2014 should take the cake for the quickest year in living memory, it is already June and the Lamb has been wandering for a good 6 months now. These little woolly legs are gaining a bit of stability and each week as we bring you more new music to listen and decide for yourself, this week we have brought into the herd two bands that you have probably heard about. Coldplay return with their modestly released Ghost Stories and continue their mastery of seeking out the best of the best music that is not played to the masses and call it their own. Clever boys!!! We celebrate 20 crazy years since the release of Oasis’s debut album and wonder whether it is the most important Brit album that paved the way for an important movement in modern music. The Capsules are a band that have been around for a bit but many of you may not have heard of, the question is, should you? Conor Oberst, the man behind the music and lyrical play of Bright Eyes releases his solo album to some well rounded acclaim and finally we take a peek at FKA Twigs who brings some deep dark samples from a far away electronic world.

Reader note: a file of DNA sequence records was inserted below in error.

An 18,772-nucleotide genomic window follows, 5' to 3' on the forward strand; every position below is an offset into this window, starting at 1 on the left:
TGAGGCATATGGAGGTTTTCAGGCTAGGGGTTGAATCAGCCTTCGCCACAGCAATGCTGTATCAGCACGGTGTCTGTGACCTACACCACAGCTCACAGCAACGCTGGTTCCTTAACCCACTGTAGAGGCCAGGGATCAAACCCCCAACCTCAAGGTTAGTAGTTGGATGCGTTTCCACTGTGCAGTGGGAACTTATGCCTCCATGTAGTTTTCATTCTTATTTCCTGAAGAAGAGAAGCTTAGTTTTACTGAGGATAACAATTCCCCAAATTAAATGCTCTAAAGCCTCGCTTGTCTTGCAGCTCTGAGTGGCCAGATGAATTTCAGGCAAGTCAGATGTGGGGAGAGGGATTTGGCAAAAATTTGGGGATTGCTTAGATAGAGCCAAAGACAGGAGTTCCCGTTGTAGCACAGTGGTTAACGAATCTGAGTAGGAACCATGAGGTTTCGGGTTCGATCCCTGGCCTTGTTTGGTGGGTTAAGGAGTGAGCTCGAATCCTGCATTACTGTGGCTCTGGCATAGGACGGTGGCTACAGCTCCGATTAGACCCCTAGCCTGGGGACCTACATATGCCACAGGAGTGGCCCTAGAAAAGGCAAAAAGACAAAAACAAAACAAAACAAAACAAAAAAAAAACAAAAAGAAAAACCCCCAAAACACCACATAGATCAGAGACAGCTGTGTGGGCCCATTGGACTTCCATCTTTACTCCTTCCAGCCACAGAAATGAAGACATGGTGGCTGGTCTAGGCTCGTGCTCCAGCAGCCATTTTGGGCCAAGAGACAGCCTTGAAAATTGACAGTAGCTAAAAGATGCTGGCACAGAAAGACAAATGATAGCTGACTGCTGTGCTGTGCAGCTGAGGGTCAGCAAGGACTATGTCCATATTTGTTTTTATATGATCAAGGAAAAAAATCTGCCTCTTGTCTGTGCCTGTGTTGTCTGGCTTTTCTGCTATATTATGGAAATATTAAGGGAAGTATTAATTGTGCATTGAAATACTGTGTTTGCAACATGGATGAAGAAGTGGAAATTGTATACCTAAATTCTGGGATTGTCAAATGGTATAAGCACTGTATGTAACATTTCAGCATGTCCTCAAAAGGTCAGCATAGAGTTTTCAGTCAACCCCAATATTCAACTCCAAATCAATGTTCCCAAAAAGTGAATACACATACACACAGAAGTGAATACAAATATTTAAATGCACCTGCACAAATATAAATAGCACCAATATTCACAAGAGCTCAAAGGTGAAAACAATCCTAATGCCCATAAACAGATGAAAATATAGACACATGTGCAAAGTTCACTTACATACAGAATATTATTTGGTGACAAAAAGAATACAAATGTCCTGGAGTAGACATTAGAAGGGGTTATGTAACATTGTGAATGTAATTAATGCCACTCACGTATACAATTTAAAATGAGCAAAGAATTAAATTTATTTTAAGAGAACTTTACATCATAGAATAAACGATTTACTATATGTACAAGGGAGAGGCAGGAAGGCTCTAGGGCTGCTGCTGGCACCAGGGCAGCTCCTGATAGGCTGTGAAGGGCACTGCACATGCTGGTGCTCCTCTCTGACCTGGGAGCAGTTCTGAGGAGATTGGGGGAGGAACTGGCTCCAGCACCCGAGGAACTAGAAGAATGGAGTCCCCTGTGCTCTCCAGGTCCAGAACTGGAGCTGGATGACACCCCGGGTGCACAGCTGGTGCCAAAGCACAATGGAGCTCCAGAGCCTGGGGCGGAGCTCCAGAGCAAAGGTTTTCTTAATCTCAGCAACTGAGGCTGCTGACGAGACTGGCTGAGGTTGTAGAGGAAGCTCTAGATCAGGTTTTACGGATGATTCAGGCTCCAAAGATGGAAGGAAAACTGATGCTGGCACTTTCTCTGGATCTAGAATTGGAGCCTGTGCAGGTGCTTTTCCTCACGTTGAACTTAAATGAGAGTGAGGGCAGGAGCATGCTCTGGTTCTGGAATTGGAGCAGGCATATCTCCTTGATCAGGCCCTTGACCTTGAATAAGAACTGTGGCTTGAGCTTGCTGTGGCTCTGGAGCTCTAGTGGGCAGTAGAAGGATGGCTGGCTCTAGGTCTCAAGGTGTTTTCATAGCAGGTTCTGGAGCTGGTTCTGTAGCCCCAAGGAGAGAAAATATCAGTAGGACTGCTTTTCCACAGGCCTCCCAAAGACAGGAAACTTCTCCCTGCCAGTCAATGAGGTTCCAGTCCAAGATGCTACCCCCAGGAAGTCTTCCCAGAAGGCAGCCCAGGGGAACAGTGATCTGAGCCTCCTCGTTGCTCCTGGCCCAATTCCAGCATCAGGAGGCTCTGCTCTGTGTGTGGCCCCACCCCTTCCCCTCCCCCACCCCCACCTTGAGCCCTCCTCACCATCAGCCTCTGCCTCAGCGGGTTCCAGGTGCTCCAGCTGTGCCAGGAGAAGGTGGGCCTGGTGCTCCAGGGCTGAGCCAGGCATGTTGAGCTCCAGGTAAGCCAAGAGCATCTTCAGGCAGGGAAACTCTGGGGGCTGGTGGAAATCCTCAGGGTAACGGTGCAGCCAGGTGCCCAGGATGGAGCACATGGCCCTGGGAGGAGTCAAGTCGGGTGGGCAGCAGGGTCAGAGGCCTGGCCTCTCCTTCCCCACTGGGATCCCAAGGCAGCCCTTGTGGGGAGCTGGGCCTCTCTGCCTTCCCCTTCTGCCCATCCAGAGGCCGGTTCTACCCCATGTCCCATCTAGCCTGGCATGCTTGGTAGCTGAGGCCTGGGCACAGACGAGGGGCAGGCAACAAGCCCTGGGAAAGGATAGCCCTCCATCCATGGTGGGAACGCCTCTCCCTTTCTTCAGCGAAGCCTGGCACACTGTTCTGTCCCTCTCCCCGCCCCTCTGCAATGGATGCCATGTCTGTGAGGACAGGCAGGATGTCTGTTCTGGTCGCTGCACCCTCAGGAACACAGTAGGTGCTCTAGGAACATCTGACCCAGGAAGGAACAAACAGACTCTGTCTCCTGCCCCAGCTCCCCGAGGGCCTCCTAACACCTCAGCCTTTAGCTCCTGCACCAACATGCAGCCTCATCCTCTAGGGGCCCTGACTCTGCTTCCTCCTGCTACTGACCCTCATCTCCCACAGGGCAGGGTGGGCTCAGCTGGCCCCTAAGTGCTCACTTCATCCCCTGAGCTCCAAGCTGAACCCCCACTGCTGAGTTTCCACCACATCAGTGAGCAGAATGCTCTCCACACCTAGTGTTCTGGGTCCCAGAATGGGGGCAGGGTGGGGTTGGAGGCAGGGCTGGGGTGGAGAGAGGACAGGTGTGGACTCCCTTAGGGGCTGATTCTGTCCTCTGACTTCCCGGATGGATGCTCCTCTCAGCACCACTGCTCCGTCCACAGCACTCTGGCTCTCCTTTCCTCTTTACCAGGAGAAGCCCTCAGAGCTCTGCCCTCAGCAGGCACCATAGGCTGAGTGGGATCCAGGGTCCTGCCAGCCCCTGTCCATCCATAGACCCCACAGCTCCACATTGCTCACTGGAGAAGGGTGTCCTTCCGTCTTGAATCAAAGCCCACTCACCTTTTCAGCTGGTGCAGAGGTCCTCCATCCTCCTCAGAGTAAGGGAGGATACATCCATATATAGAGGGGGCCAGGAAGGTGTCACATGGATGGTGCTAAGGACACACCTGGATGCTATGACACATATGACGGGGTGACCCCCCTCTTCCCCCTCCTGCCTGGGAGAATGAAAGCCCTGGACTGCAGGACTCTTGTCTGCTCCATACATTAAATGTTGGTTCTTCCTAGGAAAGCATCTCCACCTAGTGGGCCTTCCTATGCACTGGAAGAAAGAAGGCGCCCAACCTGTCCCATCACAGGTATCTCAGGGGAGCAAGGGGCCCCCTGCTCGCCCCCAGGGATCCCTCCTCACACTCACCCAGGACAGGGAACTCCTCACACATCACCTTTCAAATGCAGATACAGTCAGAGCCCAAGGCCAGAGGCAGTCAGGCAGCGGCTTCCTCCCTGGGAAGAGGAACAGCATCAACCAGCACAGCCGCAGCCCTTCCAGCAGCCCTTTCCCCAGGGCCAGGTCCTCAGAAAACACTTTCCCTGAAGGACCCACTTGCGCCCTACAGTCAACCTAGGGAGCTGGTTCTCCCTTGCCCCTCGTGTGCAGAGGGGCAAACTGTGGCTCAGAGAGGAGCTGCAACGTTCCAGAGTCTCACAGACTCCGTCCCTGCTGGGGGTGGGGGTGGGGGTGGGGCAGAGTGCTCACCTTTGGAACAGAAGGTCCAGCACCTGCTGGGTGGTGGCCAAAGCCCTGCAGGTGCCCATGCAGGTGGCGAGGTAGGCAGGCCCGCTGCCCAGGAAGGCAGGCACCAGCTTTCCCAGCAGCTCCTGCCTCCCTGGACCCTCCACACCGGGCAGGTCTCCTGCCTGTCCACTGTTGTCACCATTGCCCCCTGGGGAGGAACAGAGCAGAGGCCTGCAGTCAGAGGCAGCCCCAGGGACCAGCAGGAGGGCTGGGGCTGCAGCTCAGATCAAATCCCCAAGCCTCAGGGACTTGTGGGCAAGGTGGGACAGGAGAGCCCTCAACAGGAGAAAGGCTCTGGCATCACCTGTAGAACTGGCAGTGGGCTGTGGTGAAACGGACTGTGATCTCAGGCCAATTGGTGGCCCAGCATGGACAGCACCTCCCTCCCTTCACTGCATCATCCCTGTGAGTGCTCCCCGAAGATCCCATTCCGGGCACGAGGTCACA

Album Title_ Definitely Maybe
Genre_ Britpop, Indie Rock
Moments Of_ Pulp, Blur, Manic Street Preachers
Stand Out_ Rock and Roll Star, Cigarettes and Alcohol
The dynamic between rivalling siblings Liam and Noel Gallagher has been fodder for the UK tabloids and music rags for going on 20 years. Now, after their split in 2009, rumours of reformation and Glastonbury headlining have hit the news again. This also coincides with the 20 year anniversary of the release of the band’s debut album Definitely Maybe and the release of this re-mastered edition, featuring three LP’s worth of material; the re-mastered version of the original album and two additional albums’ worth of demos, live material and B-sides.